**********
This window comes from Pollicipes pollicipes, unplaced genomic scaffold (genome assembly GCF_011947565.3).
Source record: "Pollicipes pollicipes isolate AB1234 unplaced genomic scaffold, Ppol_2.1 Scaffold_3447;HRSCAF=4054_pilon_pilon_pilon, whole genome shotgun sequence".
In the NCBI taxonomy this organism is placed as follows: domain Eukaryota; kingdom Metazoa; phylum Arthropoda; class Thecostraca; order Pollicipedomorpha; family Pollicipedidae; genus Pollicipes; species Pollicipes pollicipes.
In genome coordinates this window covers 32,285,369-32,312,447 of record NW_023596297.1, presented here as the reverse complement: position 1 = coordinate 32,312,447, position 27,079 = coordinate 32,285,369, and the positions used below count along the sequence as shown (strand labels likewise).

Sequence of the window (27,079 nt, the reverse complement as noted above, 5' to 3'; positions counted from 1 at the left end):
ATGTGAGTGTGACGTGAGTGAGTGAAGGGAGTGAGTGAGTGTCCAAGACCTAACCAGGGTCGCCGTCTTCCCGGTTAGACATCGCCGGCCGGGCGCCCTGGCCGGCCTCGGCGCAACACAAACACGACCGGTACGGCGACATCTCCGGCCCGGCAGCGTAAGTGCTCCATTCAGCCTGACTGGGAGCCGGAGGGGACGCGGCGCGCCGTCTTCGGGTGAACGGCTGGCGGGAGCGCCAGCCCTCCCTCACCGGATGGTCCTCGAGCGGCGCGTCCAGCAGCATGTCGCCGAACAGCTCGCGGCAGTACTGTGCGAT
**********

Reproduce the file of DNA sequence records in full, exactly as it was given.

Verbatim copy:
This window comes from Pollicipes pollicipes, unplaced genomic scaffold (genome assembly GCF_011947565.3).
Source record: "Pollicipes pollicipes isolate AB1234 unplaced genomic scaffold, Ppol_2.1 Scaffold_3447;HRSCAF=4054_pilon_pilon_pilon, whole genome shotgun sequence".
In the NCBI taxonomy this organism is placed as follows: domain Eukaryota; kingdom Metazoa; phylum Arthropoda; class Thecostraca; order Pollicipedomorpha; family Pollicipedidae; genus Pollicipes; species Pollicipes pollicipes.
In genome coordinates this window covers 32,285,369-32,312,447 of record NW_023596297.1, presented here as the reverse complement: position 1 = coordinate 32,312,447, position 27,079 = coordinate 32,285,369, and the positions used below count along the sequence as shown (strand labels likewise).

Sequence of the window (27,079 nt, the reverse complement as noted above, 5' to 3'; positions counted from 1 at the left end):
ATGTGAGTGTGACGTGAGTGAGTGAAGGGAGTGAGTGAGTGTCCAAGACCTAACCAGGGTCGCCGTCTTCCCGGTTAGACATCGCCGGCCGGGCGCCCTGGCCGGCCTCGGCGCAACACAAACACGACCGGTACGGCGACATCTCCGGCCCGGCAGCGTAAGTGCTCCATTCAGCCTGACTGGGAGCCGGAGGGGACGCGGCGCGCCGTCTTCGGGTGAACGGCTGGCGGGAGCGCCAGCCCTCCCTCACCGGATGGTCCTCGAGCGGCGCGTCCAGCAGCATGTCGCCGAACAGCTCGCGGCAGTACTGTGCGAT